Seizure Control Diminishes With Subsequent Antiepileptic Drug Therapy
After initial failure, subsequent AEDs only conferred an 11.6% and 4.4% chance of achieving seizure freedom.
The majority of patients with epilepsy achieve seizure control with their first antiepileptic drug (AED), and the likelihood of control decreases with additional AEDs, according to findings from an observational, longitudinal cohort study published in JAMA Neurology.
In this study, investigators evaluated outcomes of patients with epilepsy who were newly treated with AEDs at the Epilepsy Unit of the Western Infirmary in Glasgow, Scotland (n=1795). Patients who experienced ≥2 seizures were managed with an AED. Investigators assessed outcomes at 4-month increments and continued to follow patients' progress for 2 years or until death.
At the time of the study's end, 63.7% (n=1144) of patients treated with AEDs were seizure free for ≥1 year. The majority of those who were seizure free had been treated with only 1 AED (86.8%) or had control of seizures with either the first or second AED (89.9%).
The second and third AEDs provided an 11.6% and 4.4% chance for achieving freedom from seizures if the initial AED failed to produce an effect. Seizure control was achieved in only 2.12% of patients with additional AED support. In addition, there was a significantly greater chance for treatment response failure with additional AEDs in difficult-to-control cases of epilepsy (odds ratio 1.73; 95% CI, 1.56-1.91; P <.001).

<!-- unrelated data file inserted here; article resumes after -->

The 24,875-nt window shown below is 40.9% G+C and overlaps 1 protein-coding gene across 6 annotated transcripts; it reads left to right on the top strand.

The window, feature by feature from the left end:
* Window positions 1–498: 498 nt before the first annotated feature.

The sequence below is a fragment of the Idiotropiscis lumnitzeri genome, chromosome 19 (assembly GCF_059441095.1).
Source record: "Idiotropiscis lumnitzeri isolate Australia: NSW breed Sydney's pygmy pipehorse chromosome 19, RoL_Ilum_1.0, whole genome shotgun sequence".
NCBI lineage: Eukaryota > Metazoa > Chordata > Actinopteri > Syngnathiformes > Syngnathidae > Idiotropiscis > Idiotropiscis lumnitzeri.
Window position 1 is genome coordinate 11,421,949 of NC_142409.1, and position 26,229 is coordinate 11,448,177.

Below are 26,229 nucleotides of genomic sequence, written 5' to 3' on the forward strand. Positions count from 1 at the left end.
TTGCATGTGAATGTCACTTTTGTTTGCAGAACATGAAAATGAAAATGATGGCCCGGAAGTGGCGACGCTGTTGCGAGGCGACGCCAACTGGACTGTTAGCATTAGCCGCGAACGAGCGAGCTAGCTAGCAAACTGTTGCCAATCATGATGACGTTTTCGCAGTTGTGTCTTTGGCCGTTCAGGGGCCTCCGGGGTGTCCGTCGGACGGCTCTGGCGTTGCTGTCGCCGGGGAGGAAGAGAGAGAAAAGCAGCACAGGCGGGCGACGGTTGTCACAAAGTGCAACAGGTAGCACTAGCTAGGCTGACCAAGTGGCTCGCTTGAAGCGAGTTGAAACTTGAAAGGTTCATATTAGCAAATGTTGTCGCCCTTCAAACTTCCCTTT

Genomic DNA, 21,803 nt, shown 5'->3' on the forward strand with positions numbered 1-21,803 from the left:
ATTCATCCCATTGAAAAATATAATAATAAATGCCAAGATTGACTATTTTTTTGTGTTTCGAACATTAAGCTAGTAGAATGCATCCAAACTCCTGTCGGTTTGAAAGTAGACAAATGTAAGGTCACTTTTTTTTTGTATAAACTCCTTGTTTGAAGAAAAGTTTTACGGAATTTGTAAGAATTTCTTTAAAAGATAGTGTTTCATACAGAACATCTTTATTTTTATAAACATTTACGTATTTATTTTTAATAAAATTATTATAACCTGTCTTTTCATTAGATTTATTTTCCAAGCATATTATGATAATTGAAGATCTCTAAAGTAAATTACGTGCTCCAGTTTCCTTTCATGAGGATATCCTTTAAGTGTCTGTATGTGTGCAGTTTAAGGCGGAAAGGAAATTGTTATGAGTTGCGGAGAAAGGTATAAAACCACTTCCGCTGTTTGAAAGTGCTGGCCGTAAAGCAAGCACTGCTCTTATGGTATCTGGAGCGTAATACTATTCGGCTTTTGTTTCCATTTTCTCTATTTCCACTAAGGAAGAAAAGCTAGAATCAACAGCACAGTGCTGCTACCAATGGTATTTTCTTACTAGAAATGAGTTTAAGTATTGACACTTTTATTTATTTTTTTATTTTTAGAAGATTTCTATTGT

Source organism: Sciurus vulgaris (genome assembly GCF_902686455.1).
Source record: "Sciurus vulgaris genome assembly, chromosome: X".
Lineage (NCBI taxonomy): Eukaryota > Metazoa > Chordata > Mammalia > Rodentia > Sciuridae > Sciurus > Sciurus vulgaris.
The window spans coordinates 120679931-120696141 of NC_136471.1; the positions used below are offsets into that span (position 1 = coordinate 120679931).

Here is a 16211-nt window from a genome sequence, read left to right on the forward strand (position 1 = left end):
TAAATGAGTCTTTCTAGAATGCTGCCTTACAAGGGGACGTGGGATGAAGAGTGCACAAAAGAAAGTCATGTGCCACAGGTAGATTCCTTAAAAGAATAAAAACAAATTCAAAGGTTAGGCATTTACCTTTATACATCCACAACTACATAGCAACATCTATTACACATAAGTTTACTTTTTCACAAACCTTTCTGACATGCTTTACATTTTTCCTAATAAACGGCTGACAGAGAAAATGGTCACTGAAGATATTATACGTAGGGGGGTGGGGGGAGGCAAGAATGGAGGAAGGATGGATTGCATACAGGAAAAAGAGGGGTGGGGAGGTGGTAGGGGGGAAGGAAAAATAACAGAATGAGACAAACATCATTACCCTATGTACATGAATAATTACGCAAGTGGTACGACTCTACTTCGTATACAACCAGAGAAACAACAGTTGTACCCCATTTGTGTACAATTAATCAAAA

According to the investigators, there was potential selection bias in this population because participants were from a single center in Glasgow. The small number of participants in each AED subgroup may have also limited the analyses' statistical power.
Among patients with drug-resistant epilepsy, clinicians should consider early “nonpharmacological therapies, such as resective surgery and brain stimulation techniques,” suggested the investigators.
Chen Z, Brodie MJ, Liew D, Kwan P. Treatment outcomes in patients with newly diagnosed epilepsy treated with established and new antiepileptic drugs: A 30-year longitudinal cohort study [published online December 26, 2017]. JAMA Neurol. doi: 10.1001/jamaneurol.2017.3949